The SEC is Trapped in the Twentieth Century

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Today’s New York Times brings a column by Andrew Ross Sorkin that describes yet another loophole in the Securities and Exchange Commission’s regulations.  I’ve previously renamed this crowd the Shakedown and Extortion Commission.  My opinion has softened just a bit.  It turns out that this fiasco was caused by an act of Congress.  I hope this doesn’t surprise anyone. Apparently the SEC is trapped in the twentieth century.

In February, Valeant Pharmaceuticals approached Allergan’s David E.I. Pyott about buying his company. Mr. Pyott demurred.  Somehow, during that month, well-known Wall Street pirate (see below for details). William Ackman started accumulating shares of Allergan.  SEC regulations require that an investor who owns more than five percent of a company’s stock file a statement with the SEC.  BUT, guess what, under U.S. laws,  investors get a ten-day window to file their report.  In other words, Mr. Ackman had ten full days in which he could (a) acquire shares on top of his five percent holding and (b) not have to tell anyone about it. By the time Mr. Ackman was required to file his report he had accumulated almost twice the five percent threshold: 9.7 percent.

Congress Speaks, the SEC Obeys

The ten day rule was set by the Williams Act in 1968.  It’s a law which leaves no room for SEC interpretation.  As is so often the case, Congress is 45 years behind the current technology.  It’s enough to turn me into a libertarian.  No, wait, not really — but right now it’s a tempting thought.

What in the world was Congress doing passing legislation like this?  Even by the standards of Washington politics, this is idiotic.

William A. Ackman

Those who follow business news will be familiar with William A. Ackman.  For those who don’t recognize that name, here’s a summary of one of his recent ventures.  From the Huffington Post (excerpted, but not edited):

Three years ago, hedge fund billionaire Bill Ackman started buying shares in J.C. Penney. After two previous failures in the retail world, Ackman was determined to make this one work.

The result: a painful 17-month transformation attempt defined by nosediving sales, enraged employees and the ousting of the chief executive who was supposed to be the 111-year-old department store chain’s savior.

“Clearly, retail has not been our strong suit, and this is duly noted,” Ackman wrote in a letter to investors last week.

Now, Ackman’s Pershing Square Capital Management is selling its entire stake in J.C. Penney, according to a statement from the company issued Monday. The hedge fund had previously been the company’s largest shareholder, with around 18 percent of the shares outstanding.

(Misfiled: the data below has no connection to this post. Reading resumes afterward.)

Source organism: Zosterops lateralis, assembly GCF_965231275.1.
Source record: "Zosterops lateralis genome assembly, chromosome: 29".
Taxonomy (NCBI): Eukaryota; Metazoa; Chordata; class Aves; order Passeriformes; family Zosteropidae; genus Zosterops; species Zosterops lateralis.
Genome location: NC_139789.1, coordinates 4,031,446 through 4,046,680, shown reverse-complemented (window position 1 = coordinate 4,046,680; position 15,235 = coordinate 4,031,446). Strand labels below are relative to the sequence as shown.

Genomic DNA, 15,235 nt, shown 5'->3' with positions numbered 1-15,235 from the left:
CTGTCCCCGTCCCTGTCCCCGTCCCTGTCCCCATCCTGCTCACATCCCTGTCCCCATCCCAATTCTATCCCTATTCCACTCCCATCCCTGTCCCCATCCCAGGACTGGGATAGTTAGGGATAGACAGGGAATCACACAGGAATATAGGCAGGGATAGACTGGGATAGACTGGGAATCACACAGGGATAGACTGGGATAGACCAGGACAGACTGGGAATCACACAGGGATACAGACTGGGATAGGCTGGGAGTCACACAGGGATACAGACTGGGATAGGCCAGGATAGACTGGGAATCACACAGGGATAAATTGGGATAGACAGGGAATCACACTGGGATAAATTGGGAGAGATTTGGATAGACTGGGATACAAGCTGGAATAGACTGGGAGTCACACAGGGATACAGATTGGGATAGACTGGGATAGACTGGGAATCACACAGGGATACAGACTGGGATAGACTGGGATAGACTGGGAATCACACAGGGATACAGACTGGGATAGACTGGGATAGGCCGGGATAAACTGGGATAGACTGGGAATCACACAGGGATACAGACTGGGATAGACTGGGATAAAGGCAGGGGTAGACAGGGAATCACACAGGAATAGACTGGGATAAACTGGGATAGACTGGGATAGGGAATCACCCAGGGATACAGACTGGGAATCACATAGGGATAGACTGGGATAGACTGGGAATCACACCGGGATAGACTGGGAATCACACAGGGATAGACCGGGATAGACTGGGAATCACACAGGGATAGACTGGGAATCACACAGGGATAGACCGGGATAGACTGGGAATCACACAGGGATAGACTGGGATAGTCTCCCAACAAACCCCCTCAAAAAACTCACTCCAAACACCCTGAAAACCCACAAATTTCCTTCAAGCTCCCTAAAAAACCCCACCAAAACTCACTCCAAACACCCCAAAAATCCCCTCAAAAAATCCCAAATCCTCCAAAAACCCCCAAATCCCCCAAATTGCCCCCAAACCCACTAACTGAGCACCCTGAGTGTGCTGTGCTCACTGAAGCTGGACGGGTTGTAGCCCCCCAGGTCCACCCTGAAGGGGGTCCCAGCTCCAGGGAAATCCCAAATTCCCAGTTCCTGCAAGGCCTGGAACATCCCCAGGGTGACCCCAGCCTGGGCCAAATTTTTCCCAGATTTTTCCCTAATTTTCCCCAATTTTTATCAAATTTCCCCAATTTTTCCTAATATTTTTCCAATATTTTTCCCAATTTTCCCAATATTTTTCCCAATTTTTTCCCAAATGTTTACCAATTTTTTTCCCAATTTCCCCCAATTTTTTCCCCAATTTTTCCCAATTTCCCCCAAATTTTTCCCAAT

Ackman and his fund may have lost more than $700 million on the gambit, BuzzFeed reported.

“Ackman officially exits stage left, having brought an American retailing icon to its knees,” Brian Sozzi, CEO and chief equities strategist at Belus Capital Advisors, wrote in a note to clients on Monday. “In the grand scheme of things, that’s sad.”

Interim CEO Mike Ullman, who also ran J.C. Penney before his predecessor, is gradually purging the retailer of the remnants of the previous regime. Most of Johnson’s hand-picked executive team is gone, as Ullman continues to reverse his managerial policies and dial back his strategic initiatives.

The road to calamity at J.C. Penney began in late 2010, when Ackman’s Pershing Square and Steven Roth of Vornado Realty Trust began accumulating shares, eventually disclosing a combined 26 percent stake in the struggling retailer. The pair negotiated their addition to J.C. Penney’s board of directors and started to push for sweeping changes.

Ackman and Roth asked for then-Apple retail chief Johnson to be added on to the board of directors. Previous CEO Mike Ullman initially reached out to Johnson to offer him a seat on J.C. Penney’s board three or four years earlier, but the Apple executive declined because he was too busy with the rollout of Apple’s retail stores,according to a report from The Wall Street Journal.

Ackman has destroyed billions of dollars in shareholder value.  Here’s my advice: figure out what he’s buying and sell it. (Disclaimer: I am not a registered investment advisor.  If you follow my advice, you will probably lose a lot of money.)

 

 

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About Tony Lima

Retired after teaching economics at California State Univ., East Bay (Hayward, CA). Ph.D., economics, Stanford. Also taught MBA finance at the California University of Management and Technology. Occasionally take on a consulting project if it's interesting. Other interests include wine and technology.